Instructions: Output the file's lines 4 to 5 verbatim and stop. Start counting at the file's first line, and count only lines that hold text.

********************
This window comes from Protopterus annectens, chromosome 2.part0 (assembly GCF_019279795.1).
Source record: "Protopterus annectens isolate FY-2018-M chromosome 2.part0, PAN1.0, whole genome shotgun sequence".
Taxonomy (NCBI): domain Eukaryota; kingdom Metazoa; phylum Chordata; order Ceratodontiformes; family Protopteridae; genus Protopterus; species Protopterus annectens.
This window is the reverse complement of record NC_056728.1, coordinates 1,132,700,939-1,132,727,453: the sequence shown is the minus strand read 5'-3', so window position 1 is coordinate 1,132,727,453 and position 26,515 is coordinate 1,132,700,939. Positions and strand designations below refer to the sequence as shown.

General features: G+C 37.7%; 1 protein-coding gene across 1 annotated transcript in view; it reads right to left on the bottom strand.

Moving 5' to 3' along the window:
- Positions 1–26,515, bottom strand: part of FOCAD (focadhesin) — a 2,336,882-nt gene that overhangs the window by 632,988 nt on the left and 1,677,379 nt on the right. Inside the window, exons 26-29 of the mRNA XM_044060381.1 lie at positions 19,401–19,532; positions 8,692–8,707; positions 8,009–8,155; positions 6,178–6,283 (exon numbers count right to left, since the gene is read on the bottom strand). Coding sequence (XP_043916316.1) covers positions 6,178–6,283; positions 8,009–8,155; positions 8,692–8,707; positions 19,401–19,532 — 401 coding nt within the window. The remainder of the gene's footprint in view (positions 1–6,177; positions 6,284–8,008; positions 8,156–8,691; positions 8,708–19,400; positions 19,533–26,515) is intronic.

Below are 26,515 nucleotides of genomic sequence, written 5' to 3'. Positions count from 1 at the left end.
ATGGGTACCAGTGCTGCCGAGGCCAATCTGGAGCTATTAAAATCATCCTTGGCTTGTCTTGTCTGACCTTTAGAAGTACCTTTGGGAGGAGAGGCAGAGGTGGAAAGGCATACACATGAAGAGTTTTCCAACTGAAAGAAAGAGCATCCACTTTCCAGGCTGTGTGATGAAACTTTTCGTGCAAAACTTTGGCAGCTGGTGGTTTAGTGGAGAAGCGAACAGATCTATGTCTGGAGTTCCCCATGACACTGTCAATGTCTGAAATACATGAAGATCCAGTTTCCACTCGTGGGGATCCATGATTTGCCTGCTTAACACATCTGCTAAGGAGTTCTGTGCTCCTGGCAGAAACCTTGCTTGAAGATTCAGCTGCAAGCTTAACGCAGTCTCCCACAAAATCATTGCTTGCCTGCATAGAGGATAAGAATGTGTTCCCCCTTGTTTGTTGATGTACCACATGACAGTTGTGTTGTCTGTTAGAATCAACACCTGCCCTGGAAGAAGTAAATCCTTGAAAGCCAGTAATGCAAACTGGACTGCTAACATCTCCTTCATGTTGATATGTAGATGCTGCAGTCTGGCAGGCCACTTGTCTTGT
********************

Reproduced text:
This window is the reverse complement of record NC_056728.1, coordinates 1,132,700,939-1,132,727,453: the sequence shown is the minus strand read 5'-3', so window position 1 is coordinate 1,132,727,453 and position 26,515 is coordinate 1,132,700,939. Positions and strand designations below refer to the sequence as shown.

General features: G+C 37.7%; 1 protein-coding gene across 1 annotated transcript in view; it reads right to left on the bottom strand.